Hitting the RV Trail in Europe Part 1
Karyne remodeled their RV by upgrading the bedroom with luxurious bedding, lighting , curtains and window treatments.She also turned the galley into a showplace.
But how about driving on the roads in Europe? When I was stationed in Belgium I drove an ambulance on those narrow, built for carriages, cobblestone roads and it wasn’t easy. Karyne says, “Most country-lanes are Ok, but it is another matter with many town-centers, bridges, tunnels, pay tolls and campsites. RVs in Europe are a lot smaller than ours, and we were often getting “too close for comfort” so I prefer to do the driving as my husband is sometimes… less patient!” She tells of a time they were stuck in a narrow european campsite and, “We had to maneuver 10 times before being able to get out without taking the fence with us… before the 10 pairs of eyes watching us... How embarrassing…” Now that is an experience that most US RVers are intimately familiar with if we’re willing to admit it.
From my own experiences RVing in North America it appears they have the same kinds of problems there that we do here. Have you ever followed a sign to a campground only to find nothing. I'll never forget the time we were stuck on a narrow two lane road unable to go under a low hanging bridge. It’s not fun but makes for a great story later. These kinds of experiences are not unfamiliar to our Eurpoean RVing friends. Having traveled extensively in Europe myself I could easily visualize this story: “We once tried to follow a sign for a campsite up in the mountains South of Spain, and ended up squeezed between low-hanging balconies and tight corner-streets of a very charming narrow mountain village. 20 men came out of the only bar and shop of the village, yelling and razing arms to the left and right, trying to get us out of there… Going back was impossible as we couldn’t turn around anywhere on the hair-pin curved mountain track that led us to this tiny village. Speaking Spanish fluently, I asked if we could exit the village going forward with our RV, and they said that it would be Ok, although it would only be a dirt track… We made it, but never found the campsite and the villagers didn’t know about it either, so we went to a large hotel and asked the manager if we could camp in his large parking lot. That evening we had a very nice soothing long-drink with a lovely meal in the elegant restaurant of the hotel.”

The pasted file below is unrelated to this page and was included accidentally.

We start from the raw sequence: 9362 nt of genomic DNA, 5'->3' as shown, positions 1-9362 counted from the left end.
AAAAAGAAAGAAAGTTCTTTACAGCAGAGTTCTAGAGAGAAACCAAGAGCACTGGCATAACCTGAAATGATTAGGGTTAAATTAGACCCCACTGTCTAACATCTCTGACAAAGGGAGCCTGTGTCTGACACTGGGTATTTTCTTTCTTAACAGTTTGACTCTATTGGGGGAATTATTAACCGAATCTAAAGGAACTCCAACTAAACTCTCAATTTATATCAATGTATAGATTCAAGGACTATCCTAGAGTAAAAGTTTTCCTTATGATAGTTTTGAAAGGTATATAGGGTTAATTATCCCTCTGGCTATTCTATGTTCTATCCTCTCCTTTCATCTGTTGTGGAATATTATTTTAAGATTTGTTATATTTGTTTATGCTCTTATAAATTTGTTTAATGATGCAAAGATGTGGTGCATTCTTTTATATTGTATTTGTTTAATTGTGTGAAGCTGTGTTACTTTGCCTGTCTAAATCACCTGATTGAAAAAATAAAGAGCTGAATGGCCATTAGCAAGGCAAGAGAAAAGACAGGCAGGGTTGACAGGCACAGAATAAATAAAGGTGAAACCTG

They were headed to a nice boondocking spot on the beach in Torre del Mar in Spain and ran into road construction. “I wanted to go around town through a large avenue. Unfortunately there were road works and an unavoidable deviation through town. I knew I was gona get in trouble, but I had no choice. I turned into a one way lane to get out of town… one of those lanes where all the car-mirrors are tipped inwards… I said to my husband that the best thing to do in such situation is to close your eyes and just go fast and straight and hope everything will go Ok… he was green, don’t know why. Finally, of course, I went very slowly, zig-zagging between the badly parked cars, making sure my tail didn’t touch anything… and exciting a few drivers in a trance, cramped on their hooter… Oh well, that’s RV life in Europe.”
I can’t tell you how much I’ve enjoyed these accounts of European RVing. Check in tomorrow for Part II of the story. Jim Twamley, Professor of RVing
Labels: RV Europe